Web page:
A new hydrogen fuel cell bus has arrived in Snohomish County, offering another path toward fleet electrification goals for the county’s main transit provider. (Community Transit)

Community Transit recently took ownership of a hydrogen-powered bus, making it the first transit agency in the Puget Sound region to procure one. The vehicle is part of a pilot effort to test out fuel cell electric bus technology, an alternative type of zero-emissions bus (ZEB) in the agency’s fleet. Community Transit already has a battery-electric bus (BEB) it has yet to phase into service. Both ZEBs are expected to carry riders in the coming months. 

In April, Community Transit issued its long-term plan to transition to a 100% zero-emissions fleet by 2044 — though that transition could be realized sooner if things go well. Implementation of the plan is expected to happen incrementally, as the bus fleet is replaced and expanded over the next two decades. 

As part of the plan, Community Transit conducted an assessment on ZEB technology to determine how many service blocks could reasonably be achieved with BEBs. That assessment found that by 2050, 73% of service blocks (essentially routes using 40-foot buses) could be filled with BEBs without resorting to challenging service solutions, such as pulling buses out of service for midday charging at base or deploying a second BEB to continue service. The estimated 27% gap in service blocks, which is mostly on routes using 60-foot buses, forced the agency to consider another zero-emission technology solution in the form of fuel cell buses. 

Under the agency’s transition plan, all future bus procurements will be zero-emissions. This portends a major rollout of ZEBs beginning in 2027 with battery-electric buses, and fuel cell buses entering service somewhere between 2029 and 2030. 

Modeling suggests that Community Transit could reach a 100% zero-emissions fleet as soon as 2038 with a mixed ZEB fleet consisting of 191 battery and 90 fuel cell buses. As part of service growth plans, the agency would need additional vehicles by 2050, increasing the BEB fleet to around 210.

Interim estimates for a 30% zero-emissions fleet by 2030 indicate that the agency would need 50 BEBs and 25 fuel cell buses, costing about $158 million in vehicle and support infrastructure. Meanwhile, the cost of the full conversion to a ZEB fleet by 2038 is estimated to reach $560 million.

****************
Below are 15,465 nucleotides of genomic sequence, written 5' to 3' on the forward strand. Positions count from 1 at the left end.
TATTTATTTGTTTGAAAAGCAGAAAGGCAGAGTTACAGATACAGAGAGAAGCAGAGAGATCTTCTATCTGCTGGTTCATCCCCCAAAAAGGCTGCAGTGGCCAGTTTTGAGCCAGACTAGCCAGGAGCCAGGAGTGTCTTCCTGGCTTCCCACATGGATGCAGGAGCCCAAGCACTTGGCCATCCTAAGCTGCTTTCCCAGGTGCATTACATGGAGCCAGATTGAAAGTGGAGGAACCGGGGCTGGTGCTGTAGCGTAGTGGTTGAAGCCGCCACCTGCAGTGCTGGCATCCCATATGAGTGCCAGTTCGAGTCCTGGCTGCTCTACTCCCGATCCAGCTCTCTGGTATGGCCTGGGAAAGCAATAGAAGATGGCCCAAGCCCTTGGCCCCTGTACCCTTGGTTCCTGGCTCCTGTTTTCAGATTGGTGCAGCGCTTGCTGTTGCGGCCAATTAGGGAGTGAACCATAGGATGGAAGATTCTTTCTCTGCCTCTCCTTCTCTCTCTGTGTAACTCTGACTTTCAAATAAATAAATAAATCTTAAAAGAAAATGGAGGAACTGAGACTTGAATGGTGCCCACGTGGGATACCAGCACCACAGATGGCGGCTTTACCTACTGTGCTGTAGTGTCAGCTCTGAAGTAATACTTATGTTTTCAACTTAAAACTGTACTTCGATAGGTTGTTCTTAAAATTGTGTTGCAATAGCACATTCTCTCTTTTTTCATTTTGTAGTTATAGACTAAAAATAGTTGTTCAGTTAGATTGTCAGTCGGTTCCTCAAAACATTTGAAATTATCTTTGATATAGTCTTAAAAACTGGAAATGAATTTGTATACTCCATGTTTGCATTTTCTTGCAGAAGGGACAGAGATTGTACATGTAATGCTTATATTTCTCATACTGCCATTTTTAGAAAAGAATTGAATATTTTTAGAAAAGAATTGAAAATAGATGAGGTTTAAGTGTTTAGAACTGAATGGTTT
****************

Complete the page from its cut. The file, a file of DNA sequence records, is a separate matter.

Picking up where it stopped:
Community Transit is taking a methodical approach to electrification by trying out multiple technology options before committing to a decarbonization path, unlike King County Metro and Sound Transit, who have gone all in on battery-electric buses. Metro’s northern neighbor appears to be giving fuel cell buses a real chance to meet electrification, financial, and service objectives.

Based upon agency assumptions, Community Transit expects that fuel cell technology will be a better fit for heavier duty routes which operate more service hours. That includes routes like the Swift bus rapid transit lines that operate at a high frequency, seven days a week, on long corridors with full daily spans of service.

A Community Transit Swift bus dwells at a stop near Paine Field. Sixty-foot buses like this one could be a good candidate for hydrogen fuel cell technology. (Stephen Fesler)

Fuel cell buses have obvious operational benefits over conventional battery buses, such as higher fuel capacity faster refueling, and can operate in more extreme weather conditions, resulting in longer ranges and more daily potential use. Fast-charging solutions are increasingly available for BEBs, including en route wireless induction charging, but it still isn’t enough to meet the needs of most workhorse bus routes.

The hydrogen that powers fuel cell buses usually comes in a compressed gas form that is pumped into tanks onboard buses. When the fuel is released into fuel cells, oxygen from the air is pulled in, and the chemicals react through a catalytic process that creates electricity, plus water vapor (H2O) as a byproduct. As part of this process, heat is also generated, which can be transferred to warm the occupied portions of the vehicle. Electricity charges onboard batteries and powers bus systems, including the engine. 

In new fuel cell buses by New Flyer Industries, vehicles operate at a higher efficiency through regenerative braking. This recovers kinetic energy from braking to recharge batteries.